Who TF is Robinhood? And what’s he doing at GameStop? LOL. If you saw that tweet you probably LOL, too. But contrary to popular belief, Robinhood is not Batman’s son but instead an app used by retail investors. And they or he or whatever pronouns you’d like to give the Robinhood app aren’t doing sh!t at GameStop any longer. And people are pissed…

More on that later as I’ve got to explain this first. This is the Black Collar Club. And in it I’ll address relevant marketing, advertising, social and cultural “news” in a condensed format sourced from hours of early morning time spent scouring the internet in hopes of finding out what’s REALLY going on in our industry.

That’s right, Black Collar Club, Robinhood yesterday “announced it is ‘restricting transactions for certain securities to position closing only, including $AMC and $GME.’” (Adweek) Basically saying, people can’t buy more GameStop. And because of it, people are pissed.

(Before we get any further with this I’d like to mention I don’t have the credentials to speak to the financial side of this situation. Merely the side of it to do with marketing. So, I’m going to, as one of my favorite spots of all time says, stay in my lane, bro.)

Right. People are pissed. And, according to Austin Braun of Adweek, “Regardless of what factors impacted this decision, one thing is clear: This hasty decision will follow the Robinhood brand forever.” (Adweek)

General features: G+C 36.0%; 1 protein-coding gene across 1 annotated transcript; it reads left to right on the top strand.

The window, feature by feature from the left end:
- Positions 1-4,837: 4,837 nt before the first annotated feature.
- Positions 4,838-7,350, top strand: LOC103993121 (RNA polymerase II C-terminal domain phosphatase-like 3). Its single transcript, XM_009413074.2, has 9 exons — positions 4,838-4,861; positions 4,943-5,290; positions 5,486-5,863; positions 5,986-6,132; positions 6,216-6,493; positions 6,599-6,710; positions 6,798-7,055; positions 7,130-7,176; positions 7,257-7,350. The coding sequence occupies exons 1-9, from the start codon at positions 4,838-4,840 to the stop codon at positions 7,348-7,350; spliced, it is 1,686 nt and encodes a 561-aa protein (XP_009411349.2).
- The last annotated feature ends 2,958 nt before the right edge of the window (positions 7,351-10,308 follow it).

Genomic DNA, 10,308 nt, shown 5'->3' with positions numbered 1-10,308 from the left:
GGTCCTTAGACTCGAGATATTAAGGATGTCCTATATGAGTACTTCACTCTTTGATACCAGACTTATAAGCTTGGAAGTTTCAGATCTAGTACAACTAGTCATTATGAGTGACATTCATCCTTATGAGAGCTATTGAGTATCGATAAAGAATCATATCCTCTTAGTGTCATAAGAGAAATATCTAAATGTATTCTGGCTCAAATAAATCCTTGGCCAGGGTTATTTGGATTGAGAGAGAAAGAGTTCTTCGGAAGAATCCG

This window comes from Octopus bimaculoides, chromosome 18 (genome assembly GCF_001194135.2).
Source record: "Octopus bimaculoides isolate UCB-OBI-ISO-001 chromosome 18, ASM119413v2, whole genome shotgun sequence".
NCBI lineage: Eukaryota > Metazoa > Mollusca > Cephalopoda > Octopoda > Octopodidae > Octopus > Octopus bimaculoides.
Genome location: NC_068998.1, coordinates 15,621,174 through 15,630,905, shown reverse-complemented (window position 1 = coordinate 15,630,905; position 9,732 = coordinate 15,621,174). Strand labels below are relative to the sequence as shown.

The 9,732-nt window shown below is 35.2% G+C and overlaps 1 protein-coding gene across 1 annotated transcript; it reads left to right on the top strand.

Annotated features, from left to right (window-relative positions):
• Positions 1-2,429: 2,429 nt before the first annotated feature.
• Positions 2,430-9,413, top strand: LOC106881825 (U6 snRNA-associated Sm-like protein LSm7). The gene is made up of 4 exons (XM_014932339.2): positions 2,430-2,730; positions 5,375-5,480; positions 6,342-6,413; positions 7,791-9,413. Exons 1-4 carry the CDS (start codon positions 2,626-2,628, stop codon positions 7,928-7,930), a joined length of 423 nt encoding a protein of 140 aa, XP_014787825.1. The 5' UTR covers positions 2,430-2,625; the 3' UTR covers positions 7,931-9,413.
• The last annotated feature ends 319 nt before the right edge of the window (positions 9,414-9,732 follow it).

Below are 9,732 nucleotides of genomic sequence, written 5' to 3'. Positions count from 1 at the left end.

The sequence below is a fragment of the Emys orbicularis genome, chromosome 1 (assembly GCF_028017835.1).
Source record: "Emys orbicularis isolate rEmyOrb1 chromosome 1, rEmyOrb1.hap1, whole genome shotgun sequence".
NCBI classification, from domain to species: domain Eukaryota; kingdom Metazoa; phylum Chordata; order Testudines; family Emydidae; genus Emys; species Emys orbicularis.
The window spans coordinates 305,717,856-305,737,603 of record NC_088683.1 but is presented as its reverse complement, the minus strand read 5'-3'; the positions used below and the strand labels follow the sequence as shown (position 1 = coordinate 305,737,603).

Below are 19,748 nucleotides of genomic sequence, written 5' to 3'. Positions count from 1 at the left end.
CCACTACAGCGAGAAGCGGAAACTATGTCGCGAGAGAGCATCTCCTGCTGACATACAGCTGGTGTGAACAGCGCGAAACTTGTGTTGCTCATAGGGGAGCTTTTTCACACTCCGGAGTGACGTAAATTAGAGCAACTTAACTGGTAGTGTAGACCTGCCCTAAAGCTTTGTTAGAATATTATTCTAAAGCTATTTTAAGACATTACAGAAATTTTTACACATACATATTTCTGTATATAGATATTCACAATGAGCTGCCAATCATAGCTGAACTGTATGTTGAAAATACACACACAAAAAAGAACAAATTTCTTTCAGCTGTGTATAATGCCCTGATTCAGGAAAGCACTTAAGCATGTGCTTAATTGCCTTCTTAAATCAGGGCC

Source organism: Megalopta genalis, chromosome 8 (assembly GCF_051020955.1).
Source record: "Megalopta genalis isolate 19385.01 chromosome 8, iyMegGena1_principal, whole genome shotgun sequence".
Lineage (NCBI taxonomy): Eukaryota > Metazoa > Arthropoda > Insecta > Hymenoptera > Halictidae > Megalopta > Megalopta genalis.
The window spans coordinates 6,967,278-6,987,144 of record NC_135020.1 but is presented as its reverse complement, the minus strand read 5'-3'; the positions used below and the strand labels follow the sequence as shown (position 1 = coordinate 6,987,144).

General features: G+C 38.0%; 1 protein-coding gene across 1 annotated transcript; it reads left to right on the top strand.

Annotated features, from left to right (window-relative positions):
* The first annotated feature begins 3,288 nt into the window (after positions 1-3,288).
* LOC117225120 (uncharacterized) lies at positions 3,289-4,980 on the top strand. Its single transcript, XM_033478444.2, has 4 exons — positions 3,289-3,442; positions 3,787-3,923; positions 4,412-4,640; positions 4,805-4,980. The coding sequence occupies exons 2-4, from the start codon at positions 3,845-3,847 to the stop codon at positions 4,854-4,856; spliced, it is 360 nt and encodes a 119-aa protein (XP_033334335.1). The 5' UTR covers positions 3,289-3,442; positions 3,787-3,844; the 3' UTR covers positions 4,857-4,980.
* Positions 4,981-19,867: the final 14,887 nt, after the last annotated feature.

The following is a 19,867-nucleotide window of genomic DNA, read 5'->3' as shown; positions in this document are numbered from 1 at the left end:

I think I just got chills. I also think that the “factors [that] impacted this decision” should DEFINITELY not be passed by without regard… (Adweek) But that’s neither here nor there as far as us marketers are concerned.

Anyways, people are pissed. And “in addition to the negative brand sentiment, the outrage as a result of this decision is no longer confined to those interested or watching the market, but now front and center everywhere as millions come out of the woodwork to point out how hypocritical and contradictory this decision was in a free market.” (Adweek)

More chills. Millions bashing one brand!?! The horror… However, Robinhood wasn’t alone in its restrictions. Certainly the millions outraged will bash the other apps equally, right?

Yuck. No. WRONG. You can’t point one finger at two things…

So why’s Robinhood to bear the brunt of outrage? Because their marketing sucks. Wait, my mistake. Their marketing, in this particular instance, sucked.

Look at how “Investment social platform Public announced a similar decision but approached it with much more transparency and in a way its users could understand.” (Adweek)

Ultimately, the actions taken are the same. But the tale they’re telling is different. Robinhood made a statement without any explanation. Public placed blame on their clearing firm and said to stay tuned.

Public said it better and avoided the wrath of the internet because of it.

“That’s why it’s mission critical for everyone in an organization—from the bottom and all the way to the top—to understand the importance of saying it the right way.” (Adweek)

Mission critical, love it. Sounds like something you could buy at GameStop or see at an AMC…

Your Huckleberry,
Jimmy Boy

SOURCE: Adweek